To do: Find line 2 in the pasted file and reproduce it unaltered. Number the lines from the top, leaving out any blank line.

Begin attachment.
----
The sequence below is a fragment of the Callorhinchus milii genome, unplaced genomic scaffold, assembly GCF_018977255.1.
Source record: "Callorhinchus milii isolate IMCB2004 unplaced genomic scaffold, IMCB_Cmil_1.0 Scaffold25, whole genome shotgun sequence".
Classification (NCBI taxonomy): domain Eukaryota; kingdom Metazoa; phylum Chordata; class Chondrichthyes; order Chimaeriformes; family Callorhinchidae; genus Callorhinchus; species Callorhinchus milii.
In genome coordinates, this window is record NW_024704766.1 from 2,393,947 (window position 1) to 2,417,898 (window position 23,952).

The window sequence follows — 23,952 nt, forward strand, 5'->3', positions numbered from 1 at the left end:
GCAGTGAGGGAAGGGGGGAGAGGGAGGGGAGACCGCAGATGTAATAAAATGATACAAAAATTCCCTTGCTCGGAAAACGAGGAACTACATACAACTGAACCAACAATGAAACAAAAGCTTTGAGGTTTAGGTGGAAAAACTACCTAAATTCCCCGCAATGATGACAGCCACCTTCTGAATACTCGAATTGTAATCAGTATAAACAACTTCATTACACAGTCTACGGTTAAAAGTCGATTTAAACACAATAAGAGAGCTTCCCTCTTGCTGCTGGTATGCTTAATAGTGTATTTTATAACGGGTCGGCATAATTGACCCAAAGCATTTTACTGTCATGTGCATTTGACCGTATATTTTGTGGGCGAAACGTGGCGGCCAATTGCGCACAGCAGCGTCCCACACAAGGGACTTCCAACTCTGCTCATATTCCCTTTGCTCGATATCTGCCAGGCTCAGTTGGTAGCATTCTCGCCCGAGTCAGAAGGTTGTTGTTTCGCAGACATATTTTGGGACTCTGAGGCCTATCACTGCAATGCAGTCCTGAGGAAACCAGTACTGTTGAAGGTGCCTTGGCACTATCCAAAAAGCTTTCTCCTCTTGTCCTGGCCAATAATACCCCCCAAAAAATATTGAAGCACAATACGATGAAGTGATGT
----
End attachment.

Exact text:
Source record: "Callorhinchus milii isolate IMCB2004 unplaced genomic scaffold, IMCB_Cmil_1.0 Scaffold25, whole genome shotgun sequence".